Hypoxemia or Hypoxia is a condition where the oxygen levels in your blood becomes too low. Oxygen is vital in the functioning of all major organs as well as surrounding tissue. A lack of oxygen can have dire consequences.
The symptoms of hypoxia
- Frequent cough
- Shortness of breath while resting
- Severe shortness of breath after physical activity
- Decreased tolerance to physical activity
- Fast heartbeat
- Bluish color in skin, fingernails, and lips
Complications of low oxygen levels
As mentioned before, we have no idea how the prolonged & frequent wear of masks will effect us in the long run. But our futures might contain the following complications, should we not act now.
- Depression and other mood disorders
- Difficulty focusing and/or memory loss
- Get tired easily
- Muscle pains
- Acute fatigue
- Weakened immune system; easily infected by viruses, bacteria and etc.
- Frequent headaches
- Body weakness
- Chronic diseases
- Respiratory problems
- High blood pressure (hypertension)
- Circulation problems
- Pulmonary hypertension
- Increased heart rate
- Heart failure
- Acute respiratory failure
- Digestion problems
- Acid stomach
- Secondary polycythemia, which is an abnormal increase in the number of red blood cells (RBCs)
Preventing / treating low oxygen levels
Like any other medical condition it is important to see your GP if you are suffering from severe symptoms that need diagnosing.
Preventing low oxygen levels is a lot easier. So, how do you increase the oxygen levels in your body? Well its easy, go for oxygen therapy.
Oxygen therapy can be done in multiple ways;
- Adding supplements to your diet
- Inhaling medical oxygen by use of an oxygen concentrator
- Liquid oxygen
- Ozone therapy sessions in an ozone sauna
How ozone can increase your oxygen levels
As we all know ozone = oxygen. For those new to our blog or new to ozone therapy, check out the video below explaining how it all works. You can also visit our Ozone Therapy page for further reading.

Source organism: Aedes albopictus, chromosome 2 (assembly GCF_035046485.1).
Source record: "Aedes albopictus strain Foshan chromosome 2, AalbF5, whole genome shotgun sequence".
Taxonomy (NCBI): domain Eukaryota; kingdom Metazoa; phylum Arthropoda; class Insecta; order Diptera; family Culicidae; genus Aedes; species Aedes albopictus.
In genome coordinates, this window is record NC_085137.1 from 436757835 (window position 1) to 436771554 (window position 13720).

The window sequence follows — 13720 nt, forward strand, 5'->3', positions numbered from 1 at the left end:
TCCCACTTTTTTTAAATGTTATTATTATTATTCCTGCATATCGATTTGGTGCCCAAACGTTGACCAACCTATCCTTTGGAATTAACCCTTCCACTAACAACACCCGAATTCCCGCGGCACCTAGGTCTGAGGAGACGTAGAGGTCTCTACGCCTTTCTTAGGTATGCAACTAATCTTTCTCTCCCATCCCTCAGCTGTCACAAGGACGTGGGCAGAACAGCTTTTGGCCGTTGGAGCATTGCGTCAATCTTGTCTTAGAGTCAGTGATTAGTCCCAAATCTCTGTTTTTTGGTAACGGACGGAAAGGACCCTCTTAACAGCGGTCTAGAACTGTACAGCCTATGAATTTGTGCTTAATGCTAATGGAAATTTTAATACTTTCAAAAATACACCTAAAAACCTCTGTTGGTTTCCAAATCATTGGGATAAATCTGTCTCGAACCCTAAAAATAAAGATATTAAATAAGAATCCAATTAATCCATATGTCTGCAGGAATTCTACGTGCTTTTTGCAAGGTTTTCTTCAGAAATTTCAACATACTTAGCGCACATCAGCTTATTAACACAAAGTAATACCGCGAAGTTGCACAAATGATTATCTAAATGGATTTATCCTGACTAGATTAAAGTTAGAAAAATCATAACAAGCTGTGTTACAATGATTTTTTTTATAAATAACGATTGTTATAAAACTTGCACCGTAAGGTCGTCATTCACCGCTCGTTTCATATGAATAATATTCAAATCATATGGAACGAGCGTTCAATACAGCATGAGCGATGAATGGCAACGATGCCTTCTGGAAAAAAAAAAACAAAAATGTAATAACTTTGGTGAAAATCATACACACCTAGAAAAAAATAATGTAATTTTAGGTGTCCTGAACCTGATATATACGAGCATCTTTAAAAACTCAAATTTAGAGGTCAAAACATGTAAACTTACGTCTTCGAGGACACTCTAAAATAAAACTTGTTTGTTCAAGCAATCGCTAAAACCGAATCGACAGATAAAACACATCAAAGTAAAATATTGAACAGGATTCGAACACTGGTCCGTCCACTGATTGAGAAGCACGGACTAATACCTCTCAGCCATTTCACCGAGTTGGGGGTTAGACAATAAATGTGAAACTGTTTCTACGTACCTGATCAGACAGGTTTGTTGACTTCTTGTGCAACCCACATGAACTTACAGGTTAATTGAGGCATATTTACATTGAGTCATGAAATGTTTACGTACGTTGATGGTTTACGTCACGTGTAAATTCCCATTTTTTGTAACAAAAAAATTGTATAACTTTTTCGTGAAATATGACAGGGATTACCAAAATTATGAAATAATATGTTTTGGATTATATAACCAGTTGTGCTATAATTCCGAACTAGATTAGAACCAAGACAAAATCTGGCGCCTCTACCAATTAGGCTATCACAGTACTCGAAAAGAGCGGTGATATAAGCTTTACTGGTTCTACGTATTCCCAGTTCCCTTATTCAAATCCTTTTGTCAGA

The main job ozone does is to increase the oxygen levels in your body. This then assists each and every organ, system, nerve and tissue to function at their best and to help fight off degeneration, illness and disease. Ozone therapy can be a great way for you to boost your immune not only during this pandemic, but also to improve your overall health and wellbeing in the long run.
Benefits of ozone therapy
Ozone therapy has over 100 Health Benefits. Below are a few of the benefits ozone can have on your health.
- Neutralizes toxins and impurities in the body
- Fights viruses and bacteria
- Rids the body of carbon monoxide
- Delivers oxygen to the body
- Improves blood circulation
- Strengthens the nervous system
- Clears out lungs
- Combats fatigue
- Improves memory loss & brain activity
- Combats irritability, mood swings, exhaustion and nervousness
- Purifies the blood
- Enhances uptake of vitamins and minerals
- Fights inflammation
How do I go for ozone therapy?
An ozone therapy session is a non-invasive therapy that lasts for about 30 minutes. You can do ozone therapy on a weekly or daily basis, depending on your circumstances. Ozone does help detoxify your body, so best is to start off with 1-3 sessions a week and gradually increasing it over a period of time.
We also have over 60 affiliated outlets in South Africa and the rest of the world. You can book your session by visiting our outlets page and finding a clinic in your area.
We have no idea what the future holds or even how long this pandemic will be around for. To be part of society, wearing a face mask or covering in public is a must. We should however remember to take a break throughout our day.
Remove your mask when you are in regulated areas or alone in your car. Make sure you get some form of oxygen by doing oxygen therapy. We have to look after ourselves today to prevent more complications tomorrow. We’re in this together.
For more information, feel free to contact us. Trading hours Mon to Friday 08:00 – 17:00 [CAT]
PLEASE NOTE: As things regarding COVID-19 are changing daily, the above information may become outdated. We try our best to keep our information as up to date as possible and strive to give you only the most up-to-date information. If however you feel, that you have verified articles stating otherwise, feel free to email us and well look in to it.